The Claimants’ fire expert had been called in to deal with the fire on behalf of the Claimant’s insurers within days of the fire itself. The principal problems with the evidence of this expert were found to be as follows:-

a) He failed to disclose his original report or notes which would have been prepared at a time when he had investigated the physical remains of the building and interviewed those who were there, advantages which no other expert had;

b) He relied on unsophisticated tests which made no attempt to replicate the conditions in the oil production area on the night of the fire;

c) He adopted an unacceptably partisan approach, particularly in his attempt to contextualise another report;

d) He failed to agree and/or carry out any joint testing with any of the other experts;

e) He failed to set out his theory as to fire spread in a coherent and comprehensive fashion. He was also criticised for changing his mind in a report then failing to explain why he did so.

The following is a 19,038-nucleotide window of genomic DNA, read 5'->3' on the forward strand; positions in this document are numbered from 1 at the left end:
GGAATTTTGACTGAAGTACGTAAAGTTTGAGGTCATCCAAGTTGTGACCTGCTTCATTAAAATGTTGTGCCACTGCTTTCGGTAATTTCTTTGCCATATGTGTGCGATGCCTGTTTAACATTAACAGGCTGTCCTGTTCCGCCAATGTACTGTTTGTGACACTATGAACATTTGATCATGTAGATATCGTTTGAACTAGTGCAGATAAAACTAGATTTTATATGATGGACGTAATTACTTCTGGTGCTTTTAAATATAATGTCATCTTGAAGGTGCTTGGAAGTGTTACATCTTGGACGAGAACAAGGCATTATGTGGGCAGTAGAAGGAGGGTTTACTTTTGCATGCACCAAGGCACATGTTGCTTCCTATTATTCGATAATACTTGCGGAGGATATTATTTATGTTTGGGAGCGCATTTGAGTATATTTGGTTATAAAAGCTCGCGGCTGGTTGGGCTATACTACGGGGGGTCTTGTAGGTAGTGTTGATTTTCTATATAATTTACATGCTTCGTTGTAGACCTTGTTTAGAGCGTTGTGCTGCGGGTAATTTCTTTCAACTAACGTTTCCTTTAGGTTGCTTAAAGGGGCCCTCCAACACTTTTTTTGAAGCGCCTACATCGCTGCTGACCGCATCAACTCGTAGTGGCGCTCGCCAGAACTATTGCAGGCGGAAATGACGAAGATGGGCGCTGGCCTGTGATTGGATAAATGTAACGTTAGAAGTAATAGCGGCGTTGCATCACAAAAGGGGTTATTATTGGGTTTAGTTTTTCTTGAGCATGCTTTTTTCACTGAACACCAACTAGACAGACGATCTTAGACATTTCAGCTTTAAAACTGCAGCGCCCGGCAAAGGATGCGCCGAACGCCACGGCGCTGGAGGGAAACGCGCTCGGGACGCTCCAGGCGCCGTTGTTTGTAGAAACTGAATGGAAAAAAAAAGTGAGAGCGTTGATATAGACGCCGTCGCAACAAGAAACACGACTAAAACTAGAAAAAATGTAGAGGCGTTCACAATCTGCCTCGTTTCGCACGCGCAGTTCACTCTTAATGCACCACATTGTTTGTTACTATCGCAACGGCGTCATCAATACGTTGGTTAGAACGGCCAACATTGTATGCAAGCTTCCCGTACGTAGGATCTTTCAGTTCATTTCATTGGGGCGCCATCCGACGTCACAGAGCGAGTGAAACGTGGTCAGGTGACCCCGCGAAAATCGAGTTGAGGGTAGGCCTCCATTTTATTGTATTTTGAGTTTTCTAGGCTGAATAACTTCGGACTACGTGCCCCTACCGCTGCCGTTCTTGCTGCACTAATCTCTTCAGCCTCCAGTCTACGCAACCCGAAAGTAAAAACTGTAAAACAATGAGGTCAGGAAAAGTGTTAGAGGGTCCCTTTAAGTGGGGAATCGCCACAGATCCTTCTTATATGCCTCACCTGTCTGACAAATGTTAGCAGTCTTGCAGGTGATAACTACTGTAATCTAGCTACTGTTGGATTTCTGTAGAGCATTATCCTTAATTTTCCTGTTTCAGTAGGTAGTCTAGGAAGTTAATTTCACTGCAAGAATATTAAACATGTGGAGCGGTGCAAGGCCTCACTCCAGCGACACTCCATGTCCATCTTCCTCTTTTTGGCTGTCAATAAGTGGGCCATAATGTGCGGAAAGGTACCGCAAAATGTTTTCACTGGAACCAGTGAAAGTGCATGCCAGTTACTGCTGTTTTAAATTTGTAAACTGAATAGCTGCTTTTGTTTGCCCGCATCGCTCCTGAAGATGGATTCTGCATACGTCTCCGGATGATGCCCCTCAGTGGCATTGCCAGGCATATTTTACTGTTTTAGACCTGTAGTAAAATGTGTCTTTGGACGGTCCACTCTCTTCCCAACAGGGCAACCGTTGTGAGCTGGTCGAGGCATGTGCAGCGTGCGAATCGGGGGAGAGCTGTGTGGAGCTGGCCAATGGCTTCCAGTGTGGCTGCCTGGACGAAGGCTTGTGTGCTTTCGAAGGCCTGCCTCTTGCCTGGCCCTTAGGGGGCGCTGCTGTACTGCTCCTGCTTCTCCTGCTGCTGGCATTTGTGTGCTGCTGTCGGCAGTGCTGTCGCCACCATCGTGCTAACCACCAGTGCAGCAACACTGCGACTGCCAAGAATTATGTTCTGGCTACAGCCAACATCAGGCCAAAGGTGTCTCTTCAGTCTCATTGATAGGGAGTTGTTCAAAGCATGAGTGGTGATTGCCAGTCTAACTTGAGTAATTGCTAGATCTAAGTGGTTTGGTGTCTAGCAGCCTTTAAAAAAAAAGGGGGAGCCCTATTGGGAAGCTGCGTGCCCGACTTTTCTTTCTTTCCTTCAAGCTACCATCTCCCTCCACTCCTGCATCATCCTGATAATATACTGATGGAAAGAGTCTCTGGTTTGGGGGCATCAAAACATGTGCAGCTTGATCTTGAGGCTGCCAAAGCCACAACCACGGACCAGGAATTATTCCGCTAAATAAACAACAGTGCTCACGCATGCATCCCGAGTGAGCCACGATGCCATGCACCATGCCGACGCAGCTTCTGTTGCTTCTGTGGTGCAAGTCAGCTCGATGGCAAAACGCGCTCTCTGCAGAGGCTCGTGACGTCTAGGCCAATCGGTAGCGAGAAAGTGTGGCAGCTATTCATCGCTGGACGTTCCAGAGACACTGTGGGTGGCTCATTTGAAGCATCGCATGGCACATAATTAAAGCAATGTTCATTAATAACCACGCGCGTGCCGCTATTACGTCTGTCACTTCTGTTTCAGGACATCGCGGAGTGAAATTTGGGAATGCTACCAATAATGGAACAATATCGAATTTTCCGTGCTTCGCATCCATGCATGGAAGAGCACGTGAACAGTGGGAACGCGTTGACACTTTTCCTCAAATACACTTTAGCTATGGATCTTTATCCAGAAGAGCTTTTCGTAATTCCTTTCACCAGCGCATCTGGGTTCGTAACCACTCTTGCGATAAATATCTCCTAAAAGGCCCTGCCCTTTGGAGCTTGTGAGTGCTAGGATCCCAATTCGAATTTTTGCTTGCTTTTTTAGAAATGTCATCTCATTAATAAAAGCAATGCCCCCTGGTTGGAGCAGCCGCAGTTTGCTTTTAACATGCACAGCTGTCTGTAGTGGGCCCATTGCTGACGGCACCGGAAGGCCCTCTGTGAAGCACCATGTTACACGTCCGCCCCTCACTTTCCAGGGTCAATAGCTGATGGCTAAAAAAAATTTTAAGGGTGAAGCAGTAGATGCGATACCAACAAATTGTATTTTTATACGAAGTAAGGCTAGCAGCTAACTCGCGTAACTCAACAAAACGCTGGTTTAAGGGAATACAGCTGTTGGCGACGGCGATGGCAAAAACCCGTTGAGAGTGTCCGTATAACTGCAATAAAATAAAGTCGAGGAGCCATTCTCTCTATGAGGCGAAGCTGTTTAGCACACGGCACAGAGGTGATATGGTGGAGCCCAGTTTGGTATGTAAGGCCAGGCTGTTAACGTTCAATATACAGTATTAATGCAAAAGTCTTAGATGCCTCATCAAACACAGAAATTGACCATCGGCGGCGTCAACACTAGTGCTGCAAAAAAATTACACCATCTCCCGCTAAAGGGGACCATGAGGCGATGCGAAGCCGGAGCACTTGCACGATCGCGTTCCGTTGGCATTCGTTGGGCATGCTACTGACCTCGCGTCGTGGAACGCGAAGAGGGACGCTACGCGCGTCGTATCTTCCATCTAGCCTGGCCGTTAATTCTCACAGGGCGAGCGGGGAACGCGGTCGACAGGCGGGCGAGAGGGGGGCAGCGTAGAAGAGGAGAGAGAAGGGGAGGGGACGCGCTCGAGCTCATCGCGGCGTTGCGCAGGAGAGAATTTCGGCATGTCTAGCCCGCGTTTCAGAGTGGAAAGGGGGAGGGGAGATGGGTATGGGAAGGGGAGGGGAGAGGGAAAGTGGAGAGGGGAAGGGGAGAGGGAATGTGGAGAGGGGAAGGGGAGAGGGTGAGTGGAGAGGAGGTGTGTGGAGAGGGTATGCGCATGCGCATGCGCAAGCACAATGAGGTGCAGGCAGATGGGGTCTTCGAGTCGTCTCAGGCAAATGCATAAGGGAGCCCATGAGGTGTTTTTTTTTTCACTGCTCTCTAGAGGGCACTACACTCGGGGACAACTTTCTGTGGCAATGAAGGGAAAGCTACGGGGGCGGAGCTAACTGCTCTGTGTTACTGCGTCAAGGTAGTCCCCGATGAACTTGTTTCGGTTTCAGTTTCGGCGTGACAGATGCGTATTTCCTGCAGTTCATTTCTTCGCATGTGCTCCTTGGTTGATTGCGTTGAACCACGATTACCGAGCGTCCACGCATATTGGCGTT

The Defendant’s fire expert

He came in for criticism for having allowed students at Edinburgh University to carry out some testing which was relevant to his report. Apparently, no information about the tests had been disclosed other than the short summary given in the report which came from a blog taken from the internet which had been written by one of the students whilst they were doing the tests. There was apparently a video of the tests available but it had not been disclosed to the Claimants or the Court even at the time the Judgement was prepared. The tests were of course carried out unilaterally so were of no assistance to the other parties.